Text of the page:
Oppressed by the constant threat of COVID, cabin fever and, more recently, the freakish summer heat, a few days ago I did what many of my fellow Utahans do and drove north, first to Idaho and then to Montana.
Interesting to think that after only five hours I could find myself in such beautiful and relatively untrammeled landscapes. If I had lived prior to about 160 years ago, or before the invention of the combustion engine, I may have never left my home territory, let alone travelled to distant places hundreds of miles away.
At one time I would have said that today’s humans are without a doubt better off than at any other time in human history, but today I am feeling skeptical about the human enterprise, particularly as it relates to our treatment of the nonhuman world.
Today I feel like we have failed.
As I drove north along I-15 and the Wasatch Front, over the border and past Pocatello and Idaho Falls, across the Snake River, and then up to Island Park and beyond, I was reminded of Marlow’s journey up the Congo River in Joseph Conrad’s “Heart of Darkness.” I saw a dark menagerie of things I wish I had not seen. Animals of all kinds exploded by cars and left along the roadside in mangled heaps; yellow fields, empty rivers and dwindling reservoirs; the anxious gazes of cows crammed into trailers on their way to slaughter; thousands of harried and restless humans and their waste; and above it all an orange sun muted by a toxic haze of dust, emissions and the ash-laden smoke of wildfires burning throughout the West.
The world we are trying to escape to no longer exists except as a false idea. And yet it is precisely this idea, this lie, that we here in the West continue to buy and sell, which in turn takes us further and further away from the truth, and from change.
For instance, Utah’s Office of Tourism recently trotted out its precious Red Emerald Strategic Plan, whose purpose is to create “Utah travel experiences that are rarefied, distinctive, unique to Utah and highly coveted.”
Sounds good on the face of it, but it does not honestly reflect reality. If all we were talking about were actual emeralds, that would be one thing. But we are talking about natural environments that, as my own travels clearly demonstrate, are open to and easily accessed by the masses and therefore cannot be both rarefied and coveted at the same time.
To suggest otherwise is spin and distortion, and anyone who has braved, say, the chaos and overcrowding of Zion National Park knows it. The days of rarefied experiences are gone. But tourism is big money. Therefore, the arms race between reality and spin, truth and falsehood grinds on.
One way the UOT attempts to resolve this tension is to “focus on attracting quality visitation, which means shaping traveler itineraries to promote longer stays, increased spending, dispersed visitation throughout the state and deeper engagement with local communities.”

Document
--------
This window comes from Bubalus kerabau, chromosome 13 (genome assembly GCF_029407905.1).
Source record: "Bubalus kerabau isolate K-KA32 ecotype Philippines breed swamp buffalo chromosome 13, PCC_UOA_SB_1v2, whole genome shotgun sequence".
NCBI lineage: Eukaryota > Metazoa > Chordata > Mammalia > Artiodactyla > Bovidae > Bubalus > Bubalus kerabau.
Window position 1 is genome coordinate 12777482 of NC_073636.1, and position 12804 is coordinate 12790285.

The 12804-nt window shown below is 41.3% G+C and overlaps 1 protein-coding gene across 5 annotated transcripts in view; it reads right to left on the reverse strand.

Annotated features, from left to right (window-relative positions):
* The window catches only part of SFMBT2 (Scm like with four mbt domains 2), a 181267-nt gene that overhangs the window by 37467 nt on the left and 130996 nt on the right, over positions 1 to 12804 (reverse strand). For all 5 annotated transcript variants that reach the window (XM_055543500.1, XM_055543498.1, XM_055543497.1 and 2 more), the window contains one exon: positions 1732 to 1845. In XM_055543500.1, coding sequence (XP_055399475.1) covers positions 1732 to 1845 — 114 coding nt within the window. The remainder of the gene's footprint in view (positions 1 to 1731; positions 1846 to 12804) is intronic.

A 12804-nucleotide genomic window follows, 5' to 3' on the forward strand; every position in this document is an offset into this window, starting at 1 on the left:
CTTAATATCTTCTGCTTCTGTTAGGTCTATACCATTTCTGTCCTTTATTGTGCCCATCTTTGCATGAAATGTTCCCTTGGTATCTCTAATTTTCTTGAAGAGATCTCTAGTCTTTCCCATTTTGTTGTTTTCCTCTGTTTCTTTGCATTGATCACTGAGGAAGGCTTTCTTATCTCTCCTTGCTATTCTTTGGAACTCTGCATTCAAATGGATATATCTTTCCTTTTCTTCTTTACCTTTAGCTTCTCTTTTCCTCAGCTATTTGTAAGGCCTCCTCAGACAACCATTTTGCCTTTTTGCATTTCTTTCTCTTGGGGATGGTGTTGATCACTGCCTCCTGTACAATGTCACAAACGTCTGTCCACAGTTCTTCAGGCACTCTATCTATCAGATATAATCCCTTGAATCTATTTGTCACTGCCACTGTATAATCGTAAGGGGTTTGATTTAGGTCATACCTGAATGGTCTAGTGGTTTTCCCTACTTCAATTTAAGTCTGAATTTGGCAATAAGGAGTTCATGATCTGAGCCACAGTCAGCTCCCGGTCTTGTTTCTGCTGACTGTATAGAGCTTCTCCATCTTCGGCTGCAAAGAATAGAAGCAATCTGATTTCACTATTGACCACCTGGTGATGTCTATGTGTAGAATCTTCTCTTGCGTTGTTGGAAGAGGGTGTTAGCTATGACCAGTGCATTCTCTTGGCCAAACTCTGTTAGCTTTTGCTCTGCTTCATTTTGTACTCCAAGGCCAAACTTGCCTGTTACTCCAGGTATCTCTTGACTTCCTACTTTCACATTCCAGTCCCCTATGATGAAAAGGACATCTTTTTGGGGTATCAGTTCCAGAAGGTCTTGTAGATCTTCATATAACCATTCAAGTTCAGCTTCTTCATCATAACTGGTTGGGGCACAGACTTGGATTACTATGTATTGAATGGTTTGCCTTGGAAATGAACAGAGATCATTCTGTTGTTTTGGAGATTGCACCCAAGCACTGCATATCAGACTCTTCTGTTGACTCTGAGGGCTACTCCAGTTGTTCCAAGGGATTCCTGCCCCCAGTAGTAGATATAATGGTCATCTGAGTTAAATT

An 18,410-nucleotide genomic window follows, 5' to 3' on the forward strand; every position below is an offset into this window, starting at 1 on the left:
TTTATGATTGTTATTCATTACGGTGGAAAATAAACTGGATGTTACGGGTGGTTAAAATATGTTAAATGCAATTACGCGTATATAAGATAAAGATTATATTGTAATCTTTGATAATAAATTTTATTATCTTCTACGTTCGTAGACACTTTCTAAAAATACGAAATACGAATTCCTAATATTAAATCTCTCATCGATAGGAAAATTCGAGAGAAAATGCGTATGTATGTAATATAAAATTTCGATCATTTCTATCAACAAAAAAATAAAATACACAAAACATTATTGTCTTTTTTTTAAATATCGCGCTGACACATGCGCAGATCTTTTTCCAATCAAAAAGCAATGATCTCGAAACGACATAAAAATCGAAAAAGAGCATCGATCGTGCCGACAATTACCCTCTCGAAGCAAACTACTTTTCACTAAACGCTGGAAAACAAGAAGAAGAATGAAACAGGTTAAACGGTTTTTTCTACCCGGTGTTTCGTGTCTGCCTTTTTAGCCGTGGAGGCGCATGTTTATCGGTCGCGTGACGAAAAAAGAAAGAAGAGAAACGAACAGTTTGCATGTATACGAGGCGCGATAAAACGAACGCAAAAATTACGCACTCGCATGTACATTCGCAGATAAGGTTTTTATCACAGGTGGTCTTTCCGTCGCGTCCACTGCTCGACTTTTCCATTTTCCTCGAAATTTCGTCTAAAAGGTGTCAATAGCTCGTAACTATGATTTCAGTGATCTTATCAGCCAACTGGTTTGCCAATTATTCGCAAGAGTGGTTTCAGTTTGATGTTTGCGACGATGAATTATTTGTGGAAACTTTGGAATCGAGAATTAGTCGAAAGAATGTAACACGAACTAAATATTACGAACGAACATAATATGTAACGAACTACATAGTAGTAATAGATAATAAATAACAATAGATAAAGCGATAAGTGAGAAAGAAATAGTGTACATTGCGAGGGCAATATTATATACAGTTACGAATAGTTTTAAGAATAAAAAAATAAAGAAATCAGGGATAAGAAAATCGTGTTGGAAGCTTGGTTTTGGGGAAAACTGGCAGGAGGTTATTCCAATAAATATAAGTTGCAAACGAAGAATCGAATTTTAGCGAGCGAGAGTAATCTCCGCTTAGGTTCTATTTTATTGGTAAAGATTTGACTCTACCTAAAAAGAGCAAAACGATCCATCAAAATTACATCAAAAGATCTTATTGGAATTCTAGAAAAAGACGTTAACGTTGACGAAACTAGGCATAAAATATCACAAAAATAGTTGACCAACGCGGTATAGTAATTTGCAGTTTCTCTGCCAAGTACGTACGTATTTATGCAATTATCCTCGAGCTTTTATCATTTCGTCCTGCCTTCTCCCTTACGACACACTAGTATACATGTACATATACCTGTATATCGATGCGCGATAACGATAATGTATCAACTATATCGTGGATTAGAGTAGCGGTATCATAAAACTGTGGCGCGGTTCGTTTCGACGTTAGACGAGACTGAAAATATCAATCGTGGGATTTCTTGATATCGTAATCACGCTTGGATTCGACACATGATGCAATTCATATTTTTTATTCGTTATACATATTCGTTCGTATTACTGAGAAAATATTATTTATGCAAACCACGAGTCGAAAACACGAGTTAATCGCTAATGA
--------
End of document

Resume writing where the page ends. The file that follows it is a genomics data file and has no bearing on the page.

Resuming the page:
This curious formulation tells us a lot about the UOT’s priorities, which have almost zero to do with the preservation of the natural environment upon which all tourism depends. Rather, the UOT’s priority is catering to consumers who, regardless of their numbers, length of stay, and dollars spent invariably diminish the natural world and ultimately defeat the purpose of coming here in the first place.
People don’t want rarefied or nature on its own terms. They don’t want silence. They want amenities and comfort; they want machines and distractions; they want lies. And anyone with half a brain knows it.
Similarly, UOT’s emphasis on dispersed visitation could work if it weren’t also misguided and, therefore, more of the same. For here, as elsewhere, the dispersal’s importance — it’s focus — is limited to how its absence would negatively impact the consumer, even though the consumer is the problem. But let’s just keep on doing everything we can to make it easier for more and more people to keep doing the same stupid stuff we’ve always done without regard for the natural world.
I’m going to go out on a limb here and say that humans are not the most important species on the planet; we are simply the most advantaged, and that’s only by accident. We had our day in the sun and we blew it. Like the millions of other species that have quietly slipped into extinction on our watch, we are now on the fast track to oblivion. And that’s fine with me. We’re getting what we deserve.
But did we have to destroy a 4.5-billion-year-old planet and millions of other life forms in the process?
Maximilian Werner, Salt Lake City, is the author, most recently, of “Wolves, Grizzlies, and Greenhorns — Death and Coexistence in the American West.”